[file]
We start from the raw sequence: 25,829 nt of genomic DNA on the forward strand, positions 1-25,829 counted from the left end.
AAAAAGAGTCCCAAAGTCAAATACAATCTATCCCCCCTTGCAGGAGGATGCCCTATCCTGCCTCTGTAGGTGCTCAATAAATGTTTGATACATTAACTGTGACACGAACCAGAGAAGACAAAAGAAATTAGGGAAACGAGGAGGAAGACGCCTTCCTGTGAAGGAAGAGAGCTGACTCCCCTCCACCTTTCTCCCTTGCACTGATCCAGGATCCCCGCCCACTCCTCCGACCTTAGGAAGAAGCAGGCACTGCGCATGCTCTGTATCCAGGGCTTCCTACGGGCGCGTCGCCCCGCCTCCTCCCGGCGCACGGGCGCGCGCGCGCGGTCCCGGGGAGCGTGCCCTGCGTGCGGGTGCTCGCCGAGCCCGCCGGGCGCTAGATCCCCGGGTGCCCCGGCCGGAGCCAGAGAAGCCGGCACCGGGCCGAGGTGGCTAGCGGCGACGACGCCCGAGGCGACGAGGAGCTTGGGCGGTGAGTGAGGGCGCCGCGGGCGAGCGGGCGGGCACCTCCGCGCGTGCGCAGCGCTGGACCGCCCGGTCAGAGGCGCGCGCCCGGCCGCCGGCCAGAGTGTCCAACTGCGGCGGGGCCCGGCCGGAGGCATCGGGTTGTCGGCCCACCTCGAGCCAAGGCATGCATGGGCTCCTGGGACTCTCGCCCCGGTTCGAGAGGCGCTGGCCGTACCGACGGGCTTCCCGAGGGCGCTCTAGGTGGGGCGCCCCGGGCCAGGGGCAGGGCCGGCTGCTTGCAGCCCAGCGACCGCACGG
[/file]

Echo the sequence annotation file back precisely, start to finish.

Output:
We start from the raw sequence: 25,829 nt of genomic DNA on the forward strand, positions 1-25,829 counted from the left end.
AAAAAGAGTCCCAAAGTCAAATACAATCTATCCCCCCTTGCAGGAGGATGCCCTATCCTGCCTCTGTAGGTGCTCAATAAATGTTTGATACATTAACTGTGACACGAACCAGAGAAGACAAAAGAAATTAGGGAAACGAGGAGGAAGACGCCTTCCTGTGAAGGAAGAGAGCTGACTCCCCTCCACCTTTCTCCCTTGCACTGATCCAGGATCCCCGCCCACTCCTCCGACCTTAGGAAGAAGCAGGCACTGCGCATGCTCTGTATCCAGGGCTTCCTACGGGCGCGTCGCCCCGCCTCCTCCCGGCGCACGGGCGCGCGCGCGCGGTCCCGGGGAGCGTGCCCTGCGTGCGGGTGCTCGCCGAGCCCGCCGGGCGCTAGATCCCCGGGTGCCCCGGCCGGAGCCAGAGAAGCCGGCACCGGGCCGAGGTGGCTAGCGGCGACGACGCCCGAGGCGACGAGGAGCTTGGGCGGTGAGTGAGGGCGCCGCGGGCGAGCGGGCGGGCACCTCCGCGCGTGCGCAGCGCTGGACCGCCCGGTCAGAGGCGCGCGCCCGGCCGCCGGCCAGAGTGTCCAACTGCGGCGGGGCCCGGCCGGAGGCATCGGGTTGTCGGCCCACCTCGAGCCAAGGCATGCATGGGCTCCTGGGACTCTCGCCCCGGTTCGAGAGGCGCTGGCCGTACCGACGGGCTTCCCGAGGGCGCTCTAGGTGGGGCGCCCCGGGCCAGGGGCAGGGCCGGCTGCTTGCAGCCCAGCGACCGCACGG